*** Forrest Fenn Notes ***

One thing I noticed is that even though there are very good “cheat sheets” out there that lists the “clues” and comments Forrest makes (eg. Dal or Jenny’s blog) there still are people posting comments….”When did Forrest say this?” or “Where did Forrest say that.”  So I’ve taken it upon myself to make the “one stop shop” of all of Forrest’s important clues and comments. As well as, adding significant references of when and where he said them.  Enjoy  🙂

Little Known Facts:

    • No Waterfalls – “You guys seem to be hung up on waterfalls. Don’t try to change my poem to fit your ideas.” (Dal’s Blog – Forrest Gets Mail from a Middle School Class – February 8, 2017) Update: Also see my email from Forrest.
    • Not under water – (Dal’s Blog- June 29, 2017)
    • Not “near the Rio Grande River” – (Dal’s Blog – June 29, 2017)
    • Not in the desert – (“If your solve is in the desert, get a new solve” – Mysterious Writing – June 16, 2017)
    • Not in a mine – (“The treasure is not hidden in a mine. A lotta these old mines are dangerous. I mean, they have snakes in ’em, they have black widow spiders!” – CBS New Sunday Morning / July 12th, 2015)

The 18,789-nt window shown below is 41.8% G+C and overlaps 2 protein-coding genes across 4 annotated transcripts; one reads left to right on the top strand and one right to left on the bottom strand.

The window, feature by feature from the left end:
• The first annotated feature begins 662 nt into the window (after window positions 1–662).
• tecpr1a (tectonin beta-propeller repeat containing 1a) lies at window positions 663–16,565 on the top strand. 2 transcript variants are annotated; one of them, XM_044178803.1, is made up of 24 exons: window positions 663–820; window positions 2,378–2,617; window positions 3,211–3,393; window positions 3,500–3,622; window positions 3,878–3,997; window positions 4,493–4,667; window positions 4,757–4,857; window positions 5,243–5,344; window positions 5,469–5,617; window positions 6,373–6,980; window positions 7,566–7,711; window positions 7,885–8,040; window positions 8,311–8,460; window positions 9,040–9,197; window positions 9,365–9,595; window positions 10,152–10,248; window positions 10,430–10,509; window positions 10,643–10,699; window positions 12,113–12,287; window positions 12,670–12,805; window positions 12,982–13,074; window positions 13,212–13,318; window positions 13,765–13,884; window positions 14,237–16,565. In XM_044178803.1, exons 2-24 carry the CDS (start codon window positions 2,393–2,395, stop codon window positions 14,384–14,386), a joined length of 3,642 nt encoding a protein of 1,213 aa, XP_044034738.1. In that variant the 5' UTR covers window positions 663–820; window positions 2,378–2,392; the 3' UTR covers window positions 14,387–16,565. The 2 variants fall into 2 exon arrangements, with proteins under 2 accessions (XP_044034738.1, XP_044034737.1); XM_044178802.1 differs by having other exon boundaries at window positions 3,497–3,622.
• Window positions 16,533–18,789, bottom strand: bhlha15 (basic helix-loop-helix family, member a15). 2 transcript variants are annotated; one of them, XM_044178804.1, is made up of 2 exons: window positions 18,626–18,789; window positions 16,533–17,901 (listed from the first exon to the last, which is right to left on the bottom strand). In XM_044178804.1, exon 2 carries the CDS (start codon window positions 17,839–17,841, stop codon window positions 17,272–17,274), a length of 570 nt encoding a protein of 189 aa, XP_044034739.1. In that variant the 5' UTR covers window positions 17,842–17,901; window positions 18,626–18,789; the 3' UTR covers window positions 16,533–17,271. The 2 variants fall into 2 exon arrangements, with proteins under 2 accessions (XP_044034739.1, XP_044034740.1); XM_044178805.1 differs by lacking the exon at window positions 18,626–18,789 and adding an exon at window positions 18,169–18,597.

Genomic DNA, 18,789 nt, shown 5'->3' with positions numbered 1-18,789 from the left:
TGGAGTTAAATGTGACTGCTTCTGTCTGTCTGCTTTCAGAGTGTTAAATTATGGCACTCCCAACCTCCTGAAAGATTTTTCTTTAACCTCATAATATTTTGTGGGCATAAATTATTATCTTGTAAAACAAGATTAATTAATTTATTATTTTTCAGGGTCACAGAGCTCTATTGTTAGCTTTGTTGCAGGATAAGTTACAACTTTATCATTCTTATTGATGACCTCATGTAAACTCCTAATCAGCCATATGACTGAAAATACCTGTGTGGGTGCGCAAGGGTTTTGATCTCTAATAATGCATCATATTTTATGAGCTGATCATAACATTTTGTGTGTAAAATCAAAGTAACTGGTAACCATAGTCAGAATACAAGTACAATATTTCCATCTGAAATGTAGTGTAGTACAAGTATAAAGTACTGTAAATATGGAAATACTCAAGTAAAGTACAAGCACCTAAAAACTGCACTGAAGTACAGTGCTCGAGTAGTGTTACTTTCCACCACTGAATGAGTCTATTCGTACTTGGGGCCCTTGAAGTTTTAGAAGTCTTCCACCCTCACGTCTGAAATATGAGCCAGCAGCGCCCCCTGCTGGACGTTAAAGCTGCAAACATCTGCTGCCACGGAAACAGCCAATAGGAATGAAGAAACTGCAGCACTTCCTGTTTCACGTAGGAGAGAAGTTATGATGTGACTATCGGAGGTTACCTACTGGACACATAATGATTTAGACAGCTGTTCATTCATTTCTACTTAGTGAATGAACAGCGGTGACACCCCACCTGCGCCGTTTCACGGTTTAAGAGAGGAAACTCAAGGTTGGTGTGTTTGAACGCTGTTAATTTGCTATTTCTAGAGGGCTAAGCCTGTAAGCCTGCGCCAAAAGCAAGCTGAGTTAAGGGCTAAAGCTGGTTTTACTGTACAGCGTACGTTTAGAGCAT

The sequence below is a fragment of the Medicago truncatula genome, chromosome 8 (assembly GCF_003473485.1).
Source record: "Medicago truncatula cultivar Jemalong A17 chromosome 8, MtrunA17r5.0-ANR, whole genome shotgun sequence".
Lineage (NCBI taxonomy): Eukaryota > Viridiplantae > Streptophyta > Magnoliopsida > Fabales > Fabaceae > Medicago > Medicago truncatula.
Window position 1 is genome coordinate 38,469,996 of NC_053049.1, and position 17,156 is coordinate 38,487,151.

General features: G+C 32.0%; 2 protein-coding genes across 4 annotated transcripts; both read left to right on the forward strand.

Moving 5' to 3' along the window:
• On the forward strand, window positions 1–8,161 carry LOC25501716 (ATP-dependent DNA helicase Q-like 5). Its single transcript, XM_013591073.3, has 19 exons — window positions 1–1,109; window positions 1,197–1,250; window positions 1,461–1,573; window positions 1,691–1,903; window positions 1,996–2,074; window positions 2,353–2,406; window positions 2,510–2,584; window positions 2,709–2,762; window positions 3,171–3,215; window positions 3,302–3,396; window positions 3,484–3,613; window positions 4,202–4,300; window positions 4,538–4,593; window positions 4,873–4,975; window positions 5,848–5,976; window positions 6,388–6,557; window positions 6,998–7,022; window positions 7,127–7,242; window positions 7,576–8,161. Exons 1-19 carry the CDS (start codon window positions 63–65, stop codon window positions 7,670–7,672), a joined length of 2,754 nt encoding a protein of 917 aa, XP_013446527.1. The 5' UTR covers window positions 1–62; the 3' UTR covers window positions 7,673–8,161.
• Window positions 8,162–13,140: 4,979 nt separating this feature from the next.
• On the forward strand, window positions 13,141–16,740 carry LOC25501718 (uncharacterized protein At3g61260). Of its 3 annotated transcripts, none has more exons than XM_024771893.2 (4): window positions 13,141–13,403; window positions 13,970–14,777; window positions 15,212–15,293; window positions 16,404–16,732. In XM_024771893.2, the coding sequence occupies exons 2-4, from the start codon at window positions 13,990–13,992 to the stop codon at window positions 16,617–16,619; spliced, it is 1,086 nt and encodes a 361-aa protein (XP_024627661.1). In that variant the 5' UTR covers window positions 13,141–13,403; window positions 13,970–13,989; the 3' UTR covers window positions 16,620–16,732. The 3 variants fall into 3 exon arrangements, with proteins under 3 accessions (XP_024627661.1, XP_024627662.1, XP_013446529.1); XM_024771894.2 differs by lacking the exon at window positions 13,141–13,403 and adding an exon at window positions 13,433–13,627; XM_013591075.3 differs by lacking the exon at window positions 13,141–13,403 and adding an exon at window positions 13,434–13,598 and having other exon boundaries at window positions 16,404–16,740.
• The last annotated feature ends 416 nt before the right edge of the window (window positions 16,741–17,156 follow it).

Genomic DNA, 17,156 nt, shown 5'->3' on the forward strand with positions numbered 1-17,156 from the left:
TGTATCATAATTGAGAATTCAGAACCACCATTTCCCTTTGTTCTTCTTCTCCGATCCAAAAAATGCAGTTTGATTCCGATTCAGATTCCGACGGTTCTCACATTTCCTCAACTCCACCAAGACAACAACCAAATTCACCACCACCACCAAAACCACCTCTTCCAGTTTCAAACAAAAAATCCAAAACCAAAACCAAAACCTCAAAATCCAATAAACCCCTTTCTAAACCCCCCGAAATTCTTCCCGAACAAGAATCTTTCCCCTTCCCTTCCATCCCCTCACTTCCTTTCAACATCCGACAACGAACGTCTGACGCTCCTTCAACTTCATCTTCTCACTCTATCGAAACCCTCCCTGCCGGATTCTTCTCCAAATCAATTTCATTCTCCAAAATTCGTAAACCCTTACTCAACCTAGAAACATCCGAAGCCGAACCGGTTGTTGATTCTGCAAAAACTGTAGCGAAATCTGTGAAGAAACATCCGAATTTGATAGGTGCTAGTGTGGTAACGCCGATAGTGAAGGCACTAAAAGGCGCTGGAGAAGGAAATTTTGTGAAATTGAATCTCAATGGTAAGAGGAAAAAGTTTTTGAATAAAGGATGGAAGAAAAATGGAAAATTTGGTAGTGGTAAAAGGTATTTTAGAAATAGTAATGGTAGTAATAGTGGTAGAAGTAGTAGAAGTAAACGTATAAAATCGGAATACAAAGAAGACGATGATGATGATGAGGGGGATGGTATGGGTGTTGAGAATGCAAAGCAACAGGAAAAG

• “The treasure is not in a tunnel someplace” – (Outside: Live Bravely – August 11, 2015)
    • Where warm waters halt is not a dam (“WWWH is not related to any dam”Dal’s blog, Scrapbook 68 / May 16, 2014)
    • More than 8.25 miles north of Santa Fe – (“more than 66,000 links north of Santa Fe” – Richard Shaunier’s blog Mountain Walk, Article Forrest Fenn: Land Surveyor / April 17, 2012)
    • Not on a mountain top, maybe close – (“It’s not on a top of any mountain…..it may be close to the top” – (Collected Works Bookstore Signing / October 22, 2013)
    • Not hidden in Idaho or Utah”  (Today Show / June 28, 2013)
    • Not in Canada – (Moby Dickens Book Shop Signing / November 2, 2013)
    • “not in a graveyard” (Today Show / May 3, 2013)
    • Located above 5,000 ft and below 10,200 ft  (“higher than 5000 feet” – Today Show / March 1, 2013)  (“hidden below 10,200 feet” – True West magazine / Decemeber 2013 issue)
    • Hidden “in the mountains somewhere north of Santa Fe”    (The Thrill of the Chase p. 151)
    • As of May 8, 2017: The Thrill of the Chase has sold (about) 22,000 copies. Too Far To Walk has sold 1,500-1,800 copies.